VMware ended 2008 on a strong note but gave ominous guidance for 2009, echoing what many other firms have said in reporting their fourth quarter 2008 numbers.
Non-GAAP net income for the quarter ended December 31, 2008 was $142 million, or 36 cents per diluted share, up about 38 percent year-over-year (YoY) over the 2007 figure of $103 million or 26 cents per diluted share.
For the year, non-GAAP net income was $416 million, or $1.05 cents per diluted share. This was 41 percent higher YoY than the $295 million, or 82 cents per diluted share, chalked up in 2007. U.S. revenues for 2008 grew 37 percent to $988 million YoY while international revenues grew 48 percent to $893 million YoY.
Quarterly revenues overall totaled $515 million, up 25 percent YoY. Revenues for all of 2008 totaled $1.9 billion, up 42 percent YoY. The company beat Wall St. analysts’ estimates of 26 cents a share on revenue of $510 million. “License revenues were at their highest levels in company history in Q4 2008,” VMware (NYSE: VMW) President and CEO Paul Maritz told a conference call with analysts.
However, despite IDC’s predictions that 2009 will be a good year for virtualization, VMware warned of a bad first quarter during the conference call on Monday. It predicts a nearly eight percent slide in quarterly revenue to $475 million.
“We believe customers will be more conservative in budgets in early 2009, and are planning our business for $475 million in revenue in Q1, implying a 10 percent decline year over year in revenue,” Maritz said.
Economic uncertainty will cause the first quarter slide, Maritz said. “We’ve never seen this level of uncertainty before,” Maritz said. “CFOs across the board are trying to preserve cash and keep as many options open as possible.”
VMware expects enterprise licensing agreements and service revenues to fall in the first quarter of 2009. However, it will not veer from its strategic initiatives as laid out during its VMworld 2008 annual user conference in September.
VMware has a strong balance sheet, finishing the year with more than $1.8 billion in cash and $870 million in deferred revenue with no long-term debt.
These are the Virtual Datacenter Operating System (VDC-OS), its vCloud initiative, and the vClient initiative. “We’ve had leading service providers, including SunGard and Terremark (NASDAQ: TMRK), use vCloud,” Maritz said. The vCloud initiative aims to let users transfer data between datacenters on-premise and in the cloud.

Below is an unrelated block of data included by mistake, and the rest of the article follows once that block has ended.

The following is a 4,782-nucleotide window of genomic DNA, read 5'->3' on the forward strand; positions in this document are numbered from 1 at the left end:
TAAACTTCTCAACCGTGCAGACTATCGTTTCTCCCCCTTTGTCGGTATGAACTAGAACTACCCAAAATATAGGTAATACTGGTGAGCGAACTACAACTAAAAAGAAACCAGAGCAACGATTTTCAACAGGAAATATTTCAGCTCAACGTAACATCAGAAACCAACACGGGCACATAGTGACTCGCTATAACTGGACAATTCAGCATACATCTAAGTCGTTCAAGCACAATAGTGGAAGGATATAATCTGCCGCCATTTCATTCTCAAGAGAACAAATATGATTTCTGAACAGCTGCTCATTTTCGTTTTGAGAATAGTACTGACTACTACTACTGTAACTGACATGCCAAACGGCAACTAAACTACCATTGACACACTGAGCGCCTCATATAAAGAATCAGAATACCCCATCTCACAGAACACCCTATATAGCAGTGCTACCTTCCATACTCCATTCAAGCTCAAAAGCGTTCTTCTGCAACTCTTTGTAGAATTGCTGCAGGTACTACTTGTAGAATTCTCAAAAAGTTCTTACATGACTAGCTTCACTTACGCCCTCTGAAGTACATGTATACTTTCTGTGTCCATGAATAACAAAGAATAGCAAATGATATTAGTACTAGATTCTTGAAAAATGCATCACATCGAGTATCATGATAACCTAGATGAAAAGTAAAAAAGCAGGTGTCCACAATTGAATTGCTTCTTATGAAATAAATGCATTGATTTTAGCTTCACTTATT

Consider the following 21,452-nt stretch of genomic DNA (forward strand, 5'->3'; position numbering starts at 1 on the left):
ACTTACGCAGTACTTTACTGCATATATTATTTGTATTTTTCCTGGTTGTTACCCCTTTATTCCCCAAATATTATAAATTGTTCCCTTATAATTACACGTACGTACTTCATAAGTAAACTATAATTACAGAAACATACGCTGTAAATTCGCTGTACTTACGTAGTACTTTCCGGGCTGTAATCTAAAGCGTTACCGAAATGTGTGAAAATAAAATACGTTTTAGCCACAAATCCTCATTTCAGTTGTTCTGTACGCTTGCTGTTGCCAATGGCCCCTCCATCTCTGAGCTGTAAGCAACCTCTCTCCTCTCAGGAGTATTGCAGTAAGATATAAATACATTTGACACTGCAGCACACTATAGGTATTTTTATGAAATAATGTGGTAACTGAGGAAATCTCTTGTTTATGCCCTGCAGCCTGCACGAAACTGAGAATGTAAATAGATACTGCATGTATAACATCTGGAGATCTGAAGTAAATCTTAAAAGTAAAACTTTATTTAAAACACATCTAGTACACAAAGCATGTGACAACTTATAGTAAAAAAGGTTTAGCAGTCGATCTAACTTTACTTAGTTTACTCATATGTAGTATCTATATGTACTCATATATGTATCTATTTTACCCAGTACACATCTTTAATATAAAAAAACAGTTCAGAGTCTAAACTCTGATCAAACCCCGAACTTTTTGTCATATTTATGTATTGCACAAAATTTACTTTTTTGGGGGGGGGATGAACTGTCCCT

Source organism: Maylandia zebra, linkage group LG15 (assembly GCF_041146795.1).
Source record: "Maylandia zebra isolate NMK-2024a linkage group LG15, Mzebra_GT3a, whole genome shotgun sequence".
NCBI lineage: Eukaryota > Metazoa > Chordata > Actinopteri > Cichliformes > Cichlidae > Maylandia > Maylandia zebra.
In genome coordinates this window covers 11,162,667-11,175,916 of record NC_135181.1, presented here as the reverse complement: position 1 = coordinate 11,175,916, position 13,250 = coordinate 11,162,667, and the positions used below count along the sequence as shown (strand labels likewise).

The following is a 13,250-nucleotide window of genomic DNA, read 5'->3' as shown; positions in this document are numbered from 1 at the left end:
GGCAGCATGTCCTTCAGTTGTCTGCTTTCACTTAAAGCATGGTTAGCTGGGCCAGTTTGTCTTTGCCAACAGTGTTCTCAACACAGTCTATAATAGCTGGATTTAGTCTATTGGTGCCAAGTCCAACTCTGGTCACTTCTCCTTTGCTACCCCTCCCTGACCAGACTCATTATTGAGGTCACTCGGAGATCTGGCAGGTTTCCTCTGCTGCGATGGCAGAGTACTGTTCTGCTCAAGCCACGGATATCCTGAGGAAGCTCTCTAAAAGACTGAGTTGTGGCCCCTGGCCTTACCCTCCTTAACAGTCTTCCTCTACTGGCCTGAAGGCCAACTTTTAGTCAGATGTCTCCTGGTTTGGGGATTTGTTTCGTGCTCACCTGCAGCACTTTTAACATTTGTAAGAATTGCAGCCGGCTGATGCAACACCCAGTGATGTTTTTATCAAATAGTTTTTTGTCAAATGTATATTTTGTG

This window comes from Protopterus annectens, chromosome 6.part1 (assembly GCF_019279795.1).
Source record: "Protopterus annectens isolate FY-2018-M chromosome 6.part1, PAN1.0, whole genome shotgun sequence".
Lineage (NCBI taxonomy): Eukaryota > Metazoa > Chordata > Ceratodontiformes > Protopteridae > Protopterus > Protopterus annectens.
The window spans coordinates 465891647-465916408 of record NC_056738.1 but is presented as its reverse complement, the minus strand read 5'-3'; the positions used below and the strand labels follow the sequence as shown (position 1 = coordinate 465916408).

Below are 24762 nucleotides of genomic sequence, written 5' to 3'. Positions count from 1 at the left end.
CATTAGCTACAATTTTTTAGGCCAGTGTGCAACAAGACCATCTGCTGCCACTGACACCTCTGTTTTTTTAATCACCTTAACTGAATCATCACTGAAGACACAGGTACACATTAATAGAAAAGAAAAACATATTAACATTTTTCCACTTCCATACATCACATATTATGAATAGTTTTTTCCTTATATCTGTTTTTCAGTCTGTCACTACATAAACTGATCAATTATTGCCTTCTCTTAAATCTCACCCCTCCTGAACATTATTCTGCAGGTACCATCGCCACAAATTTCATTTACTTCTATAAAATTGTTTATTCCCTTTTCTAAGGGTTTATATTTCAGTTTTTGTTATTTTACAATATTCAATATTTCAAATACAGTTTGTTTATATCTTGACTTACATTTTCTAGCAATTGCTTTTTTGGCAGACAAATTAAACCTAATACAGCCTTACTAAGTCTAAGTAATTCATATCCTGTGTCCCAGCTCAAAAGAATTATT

Microsoft’s (NASDAQ: MSFT) looming presence in the virtualization market continues to bedevil VMware, which was forced by market pressures to sign on to its arch-rival’s third-party server virtualization validation program (SVVP) in August.
Maritz made a point of noting VMware’s leadership in the industry. “We are not yet seeing major losses to competition,” he said. “The major concern is the economy.” Maritz also said 65 percent of customers now say they have a VMware first policy for purchases, up from 46 percent in Q4 2007.
But Maritz, who is known for his competitiveness, is not taking anything for granted. “The first order of business is surviving and thriving in what promises to be hard economic times,” he said.
To that end, he has cut, and plans to continue cutting, expenses, postponed merit increases, and is planning to roll out new products for 2009. “We and our partners are preparing a banquet for customers in VDC-OS,” he said. “We’re also preparing management and automation solutions and extending them to availability and security in 2009.”
VMware will also extend virtualization to mobile phones, update its vCloud offerings and will complete centralized management.
In addition, VMware will spend money strategically. “We’ll continue to make hires, but in the most strategic areas where payback will be very short, such as in areas where we have little or no presence,” he said.